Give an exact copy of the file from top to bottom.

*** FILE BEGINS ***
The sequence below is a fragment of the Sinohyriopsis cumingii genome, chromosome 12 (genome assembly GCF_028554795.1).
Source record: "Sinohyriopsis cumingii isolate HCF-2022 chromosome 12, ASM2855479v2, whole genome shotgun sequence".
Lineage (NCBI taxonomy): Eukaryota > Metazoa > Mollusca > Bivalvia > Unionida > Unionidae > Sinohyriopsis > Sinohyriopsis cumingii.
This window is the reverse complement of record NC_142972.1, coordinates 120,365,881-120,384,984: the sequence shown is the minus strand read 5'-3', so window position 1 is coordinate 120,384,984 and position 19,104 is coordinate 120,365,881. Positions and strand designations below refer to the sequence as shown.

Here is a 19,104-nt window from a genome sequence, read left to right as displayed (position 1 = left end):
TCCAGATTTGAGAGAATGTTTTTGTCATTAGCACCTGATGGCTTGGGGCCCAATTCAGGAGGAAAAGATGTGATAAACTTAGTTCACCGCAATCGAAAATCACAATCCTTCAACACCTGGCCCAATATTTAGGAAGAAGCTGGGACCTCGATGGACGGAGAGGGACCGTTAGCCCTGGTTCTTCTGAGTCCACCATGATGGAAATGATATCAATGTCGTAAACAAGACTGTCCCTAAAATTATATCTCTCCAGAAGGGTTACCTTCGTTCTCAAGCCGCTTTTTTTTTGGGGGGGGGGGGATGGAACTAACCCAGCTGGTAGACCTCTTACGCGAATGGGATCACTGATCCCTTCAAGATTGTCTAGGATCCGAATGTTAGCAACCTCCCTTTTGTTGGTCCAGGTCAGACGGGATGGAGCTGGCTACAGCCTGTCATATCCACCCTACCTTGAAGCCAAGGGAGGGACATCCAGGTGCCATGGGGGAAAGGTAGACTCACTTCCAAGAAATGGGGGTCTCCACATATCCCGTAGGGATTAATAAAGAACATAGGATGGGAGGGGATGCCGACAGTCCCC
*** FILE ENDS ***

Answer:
The sequence below is a fragment of the Sinohyriopsis cumingii genome, chromosome 12 (genome assembly GCF_028554795.1).
Source record: "Sinohyriopsis cumingii isolate HCF-2022 chromosome 12, ASM2855479v2, whole genome shotgun sequence".
Lineage (NCBI taxonomy): Eukaryota > Metazoa > Mollusca > Bivalvia > Unionida > Unionidae > Sinohyriopsis > Sinohyriopsis cumingii.
This window is the reverse complement of record NC_142972.1, coordinates 120,365,881-120,384,984: the sequence shown is the minus strand read 5'-3', so window position 1 is coordinate 120,384,984 and position 19,104 is coordinate 120,365,881. Positions and strand designations below refer to the sequence as shown.

Here is a 19,104-nt window from a genome sequence, read left to right as displayed (position 1 = left end):
TCCAGATTTGAGAGAATGTTTTTGTCATTAGCACCTGATGGCTTGGGGCCCAATTCAGGAGGAAAAGATGTGATAAACTTAGTTCACCGCAATCGAAAATCACAATCCTTCAACACCTGGCCCAATATTTAGGAAGAAGCTGGGACCTCGATGGACGGAGAGGGACCGTTAGCCCTGGTTCTTCTGAGTCCACCATGATGGAAATGATATCAATGTCGTAAACAAGACTGTCCCTAAAATTATATCTCTCCAGAAGGGTTACCTTCGTTCTCAAGCCGCTTTTTTTTTGGGGGGGGGGGGATGGAACTAACCCAGCTGGTAGACCTCTTACGCGAATGGGATCACTGATCCCTTCAAGATTGTCTAGGATCCGAATGTTAGCAACCTCCCTTTTGTTGGTCCAGGTCAGACGGGATGGAGCTGGCTACAGCCTGTCATATCCACCCTACCTTGAAGCCAAGGGAGGGACATCCAGGTGCCATGGGGGAAAGGTAGACTCACTTCCAAGAAATGGGGGTCTCCACATATCCCGTAGGGATTAATAAAGAACATAGGATGGGAGGGGATGCCGACAGTCCCC